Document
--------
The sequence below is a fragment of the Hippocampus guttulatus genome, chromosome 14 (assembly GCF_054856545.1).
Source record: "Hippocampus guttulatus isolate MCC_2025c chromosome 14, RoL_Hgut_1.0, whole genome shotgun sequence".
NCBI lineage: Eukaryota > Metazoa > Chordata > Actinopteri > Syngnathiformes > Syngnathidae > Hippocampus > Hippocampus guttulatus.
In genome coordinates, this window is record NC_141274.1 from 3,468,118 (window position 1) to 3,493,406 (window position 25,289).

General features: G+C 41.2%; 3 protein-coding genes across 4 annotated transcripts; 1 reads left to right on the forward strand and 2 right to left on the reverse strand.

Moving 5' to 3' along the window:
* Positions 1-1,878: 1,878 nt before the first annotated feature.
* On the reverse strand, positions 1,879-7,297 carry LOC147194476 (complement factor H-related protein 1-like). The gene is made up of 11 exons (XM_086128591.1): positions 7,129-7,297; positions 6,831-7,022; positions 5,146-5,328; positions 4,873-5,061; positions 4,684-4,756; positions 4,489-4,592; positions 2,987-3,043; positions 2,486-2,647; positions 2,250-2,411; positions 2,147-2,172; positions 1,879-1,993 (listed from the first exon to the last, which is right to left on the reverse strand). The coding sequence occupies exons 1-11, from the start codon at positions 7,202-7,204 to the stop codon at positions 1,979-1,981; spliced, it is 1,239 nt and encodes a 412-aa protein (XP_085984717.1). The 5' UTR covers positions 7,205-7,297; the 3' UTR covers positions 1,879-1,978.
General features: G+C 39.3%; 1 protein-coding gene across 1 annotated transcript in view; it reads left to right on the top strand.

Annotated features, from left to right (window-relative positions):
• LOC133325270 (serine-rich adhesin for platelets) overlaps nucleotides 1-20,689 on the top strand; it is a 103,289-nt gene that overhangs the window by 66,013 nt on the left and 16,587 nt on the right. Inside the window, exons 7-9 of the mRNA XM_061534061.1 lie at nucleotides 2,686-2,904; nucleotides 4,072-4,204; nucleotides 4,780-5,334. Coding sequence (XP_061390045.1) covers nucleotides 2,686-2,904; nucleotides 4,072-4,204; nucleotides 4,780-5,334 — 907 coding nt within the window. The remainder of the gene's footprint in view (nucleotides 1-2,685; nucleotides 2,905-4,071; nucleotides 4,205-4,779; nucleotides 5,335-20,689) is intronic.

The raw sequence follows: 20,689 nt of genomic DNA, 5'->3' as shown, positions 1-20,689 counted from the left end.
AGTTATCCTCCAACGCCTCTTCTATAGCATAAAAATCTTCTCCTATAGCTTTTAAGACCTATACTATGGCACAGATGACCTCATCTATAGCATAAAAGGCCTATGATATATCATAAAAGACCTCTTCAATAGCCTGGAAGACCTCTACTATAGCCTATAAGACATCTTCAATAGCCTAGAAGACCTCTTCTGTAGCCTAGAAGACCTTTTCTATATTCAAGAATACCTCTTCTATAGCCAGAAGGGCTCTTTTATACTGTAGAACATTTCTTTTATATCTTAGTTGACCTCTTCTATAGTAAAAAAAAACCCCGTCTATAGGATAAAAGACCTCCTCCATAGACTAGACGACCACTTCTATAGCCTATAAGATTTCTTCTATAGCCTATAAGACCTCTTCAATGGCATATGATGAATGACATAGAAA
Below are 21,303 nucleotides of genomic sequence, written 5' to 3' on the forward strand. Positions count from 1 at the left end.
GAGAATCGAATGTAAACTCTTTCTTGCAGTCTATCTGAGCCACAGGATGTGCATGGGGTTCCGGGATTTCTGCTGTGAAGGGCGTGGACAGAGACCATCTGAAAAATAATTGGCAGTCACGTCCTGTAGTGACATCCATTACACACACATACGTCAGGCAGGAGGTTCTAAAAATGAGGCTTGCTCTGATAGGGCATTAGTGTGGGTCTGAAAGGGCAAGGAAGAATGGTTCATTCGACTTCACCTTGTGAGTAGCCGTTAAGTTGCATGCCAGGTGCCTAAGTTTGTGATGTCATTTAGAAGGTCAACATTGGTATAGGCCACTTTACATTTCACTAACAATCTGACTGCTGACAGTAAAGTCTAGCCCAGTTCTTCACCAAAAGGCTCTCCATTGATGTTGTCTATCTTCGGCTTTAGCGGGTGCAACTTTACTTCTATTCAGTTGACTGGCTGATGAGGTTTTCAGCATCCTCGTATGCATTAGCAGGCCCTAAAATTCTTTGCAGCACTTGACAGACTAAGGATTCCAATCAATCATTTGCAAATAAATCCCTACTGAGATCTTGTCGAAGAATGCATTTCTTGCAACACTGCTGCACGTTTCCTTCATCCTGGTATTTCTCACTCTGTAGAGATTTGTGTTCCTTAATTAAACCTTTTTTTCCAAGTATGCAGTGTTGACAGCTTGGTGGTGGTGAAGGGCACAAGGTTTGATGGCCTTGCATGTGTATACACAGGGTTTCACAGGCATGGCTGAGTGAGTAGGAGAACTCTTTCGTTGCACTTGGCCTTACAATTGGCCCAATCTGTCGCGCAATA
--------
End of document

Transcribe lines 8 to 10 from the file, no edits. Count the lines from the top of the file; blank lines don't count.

* On the reverse strand, positions 1,879-7,297 carry LOC147194476 (complement factor H-related protein 1-like). The gene is made up of 11 exons (XM_086128591.1): positions 7,129-7,297; positions 6,831-7,022; positions 5,146-5,328; positions 4,873-5,061; positions 4,684-4,756; positions 4,489-4,592; positions 2,987-3,043; positions 2,486-2,647; positions 2,250-2,411; positions 2,147-2,172; positions 1,879-1,993 (listed from the first exon to the last, which is right to left on the reverse strand). The coding sequence occupies exons 1-11, from the start codon at positions 7,202-7,204 to the stop codon at positions 1,979-1,981; spliced, it is 1,239 nt and encodes a 412-aa protein (XP_085984717.1). The 5' UTR covers positions 7,205-7,297; the 3' UTR covers positions 1,879-1,978.
General features: G+C 39.3%; 1 protein-coding gene across 1 annotated transcript in view; it reads left to right on the top strand.

Annotated features, from left to right (window-relative positions):